The charity tax grab

In the last few days, there has been a growing furore over the Government's plans to cap the amount of money an individual can give to charity free of tax. The amount of misinformation and misunderstanding around this is extraordinary and there have been some very silly comments from both supporters and opponents of the proposal.

I am no expert on tax, so for those who want to know how tax relief on charitable giving works, here is an excellent explanation by Andrew Brooks of SB Consulting. But let's be clear about what the Government's proposal is NOT.

Despite what is promoted and widely believed, it is NOT an additional tax on the rich. It is a tax on charities, particularly those that receive large single donations. Universities and the arts are particularly dependent on this form of philanthropic support, and there is a lot of concern from people in these sectors that funding will diminish as donations are taxed and government will not plug the gap.  Let me explain how it will work.

The proposed cap limits the proportion of annual income that an individual can give to charity to 25% or £50,000, whichever is larger. Below this limit donations can be made tax-free. This effectively means that the donor is "relieved" of their tax liability on donations made to charity. The Government's proposals DO NOT change this.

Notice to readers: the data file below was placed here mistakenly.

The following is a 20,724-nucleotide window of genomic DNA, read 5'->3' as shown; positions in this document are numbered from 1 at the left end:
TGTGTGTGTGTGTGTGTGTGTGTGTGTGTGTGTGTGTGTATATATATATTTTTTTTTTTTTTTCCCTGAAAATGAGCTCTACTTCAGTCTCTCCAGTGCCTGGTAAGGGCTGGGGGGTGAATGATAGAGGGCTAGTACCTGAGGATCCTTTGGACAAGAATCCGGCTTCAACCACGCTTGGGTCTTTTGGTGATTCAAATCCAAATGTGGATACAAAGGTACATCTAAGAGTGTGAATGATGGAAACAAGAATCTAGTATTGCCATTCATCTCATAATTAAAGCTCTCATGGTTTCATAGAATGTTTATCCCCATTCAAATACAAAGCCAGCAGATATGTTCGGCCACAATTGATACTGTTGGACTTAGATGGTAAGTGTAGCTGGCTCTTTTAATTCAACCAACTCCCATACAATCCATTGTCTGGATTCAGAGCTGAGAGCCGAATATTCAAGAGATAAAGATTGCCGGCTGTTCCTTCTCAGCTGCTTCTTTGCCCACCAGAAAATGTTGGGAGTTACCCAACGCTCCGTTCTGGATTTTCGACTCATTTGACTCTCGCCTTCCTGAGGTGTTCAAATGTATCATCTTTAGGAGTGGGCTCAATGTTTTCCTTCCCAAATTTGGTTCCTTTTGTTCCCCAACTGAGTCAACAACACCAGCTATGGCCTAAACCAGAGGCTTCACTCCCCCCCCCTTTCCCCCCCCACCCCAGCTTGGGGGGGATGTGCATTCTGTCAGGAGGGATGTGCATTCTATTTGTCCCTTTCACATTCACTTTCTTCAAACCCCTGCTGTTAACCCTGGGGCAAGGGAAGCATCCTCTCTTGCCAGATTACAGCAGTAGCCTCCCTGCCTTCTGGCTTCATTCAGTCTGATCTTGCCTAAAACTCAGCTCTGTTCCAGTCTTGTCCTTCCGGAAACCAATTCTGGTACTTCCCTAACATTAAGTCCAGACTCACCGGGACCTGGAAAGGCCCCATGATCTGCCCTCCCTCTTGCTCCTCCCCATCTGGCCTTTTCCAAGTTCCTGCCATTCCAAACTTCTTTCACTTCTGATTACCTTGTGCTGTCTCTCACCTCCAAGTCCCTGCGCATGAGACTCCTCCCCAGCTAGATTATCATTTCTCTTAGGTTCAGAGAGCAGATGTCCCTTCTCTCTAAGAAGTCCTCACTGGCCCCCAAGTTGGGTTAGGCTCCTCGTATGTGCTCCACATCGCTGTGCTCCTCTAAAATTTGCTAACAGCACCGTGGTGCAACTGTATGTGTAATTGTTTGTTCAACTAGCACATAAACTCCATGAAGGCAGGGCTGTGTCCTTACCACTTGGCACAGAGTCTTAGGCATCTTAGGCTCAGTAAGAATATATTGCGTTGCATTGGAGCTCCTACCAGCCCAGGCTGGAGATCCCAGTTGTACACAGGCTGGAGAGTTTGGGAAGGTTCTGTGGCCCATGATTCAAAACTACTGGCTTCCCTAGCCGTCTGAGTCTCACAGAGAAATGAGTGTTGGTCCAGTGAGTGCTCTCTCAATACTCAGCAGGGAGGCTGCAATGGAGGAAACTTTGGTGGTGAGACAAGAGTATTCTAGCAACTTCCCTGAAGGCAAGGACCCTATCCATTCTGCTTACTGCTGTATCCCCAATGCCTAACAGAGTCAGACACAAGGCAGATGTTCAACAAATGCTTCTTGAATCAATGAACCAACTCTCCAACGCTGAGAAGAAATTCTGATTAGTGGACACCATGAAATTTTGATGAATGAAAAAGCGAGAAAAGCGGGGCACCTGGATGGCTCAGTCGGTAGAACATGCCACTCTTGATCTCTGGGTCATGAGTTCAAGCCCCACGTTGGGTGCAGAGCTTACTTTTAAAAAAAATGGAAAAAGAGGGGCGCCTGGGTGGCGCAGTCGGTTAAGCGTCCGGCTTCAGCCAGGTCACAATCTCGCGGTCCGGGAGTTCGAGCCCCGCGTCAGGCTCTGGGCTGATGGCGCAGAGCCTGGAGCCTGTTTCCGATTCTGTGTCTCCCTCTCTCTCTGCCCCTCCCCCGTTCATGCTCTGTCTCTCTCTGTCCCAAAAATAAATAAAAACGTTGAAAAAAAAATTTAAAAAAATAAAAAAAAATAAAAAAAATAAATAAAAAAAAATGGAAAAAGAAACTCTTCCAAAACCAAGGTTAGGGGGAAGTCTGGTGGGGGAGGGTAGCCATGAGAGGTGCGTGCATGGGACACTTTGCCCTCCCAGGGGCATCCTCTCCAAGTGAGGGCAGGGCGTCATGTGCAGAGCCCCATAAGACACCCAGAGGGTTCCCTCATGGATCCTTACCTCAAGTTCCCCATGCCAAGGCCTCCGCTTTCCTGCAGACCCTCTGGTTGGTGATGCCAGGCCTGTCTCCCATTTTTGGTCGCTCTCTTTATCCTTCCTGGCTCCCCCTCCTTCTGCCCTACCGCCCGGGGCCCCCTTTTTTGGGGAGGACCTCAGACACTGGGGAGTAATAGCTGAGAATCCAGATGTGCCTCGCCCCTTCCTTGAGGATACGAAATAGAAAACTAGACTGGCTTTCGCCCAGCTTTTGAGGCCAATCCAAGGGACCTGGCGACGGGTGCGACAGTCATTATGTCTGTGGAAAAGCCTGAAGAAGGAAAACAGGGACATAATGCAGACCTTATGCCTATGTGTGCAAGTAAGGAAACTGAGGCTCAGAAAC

Above 25% or £50,000, ALL tax relief is withdrawn. This in effect means that charitable donations in excess of the cap will incur income tax at the donor's highest rate, probably 45p (or 50p in the current tax year).

To give an example: suppose an individual who earns £4m wants to give £2m to charity. At present he can give all of that £2m to the charity, declare the donation on his tax return and receive tax relief at his highest rate on that donation. In effect he has reduced his taxable income from £4m to £2m.

Once the cap is in place, the individual will still receive tax relief on £1m of the donation. But the remaining £1m will be taxed at his highest rate. Now, it is possible that our philanthropic donor will still give £2m even though half of that is taxed at 45p in the £. But it is much more likely that our donor will reduce the amount given to charity by £0.45m, to accommodate the tax that he will have to pay on that donation and leave him paying the same amount overall.

So the effect is that income to charities from single large donations will be partly subject to top-rate income tax. In effect, for the first time charities are being taxed - and at a pretty steep rate, too.

Not everyone is opposed to this. In a letter in the Guardian today supporting the proposed cap, representatives of the Tax Justice Network (TJN) and Jubilee Debt Campaign (JDC) make this statement:

"A decent society should not have to depend on the largesse of the super-rich for its public services, cultural life or anti-poverty drive."

And they go on to say:

"Tax exemptions for the super-rich have helped foster inequality. The removal of such exemptions must form a small part of a wider quest for tax justice which would allow governments everywhere to provide public and cultural goods accountable to their societies."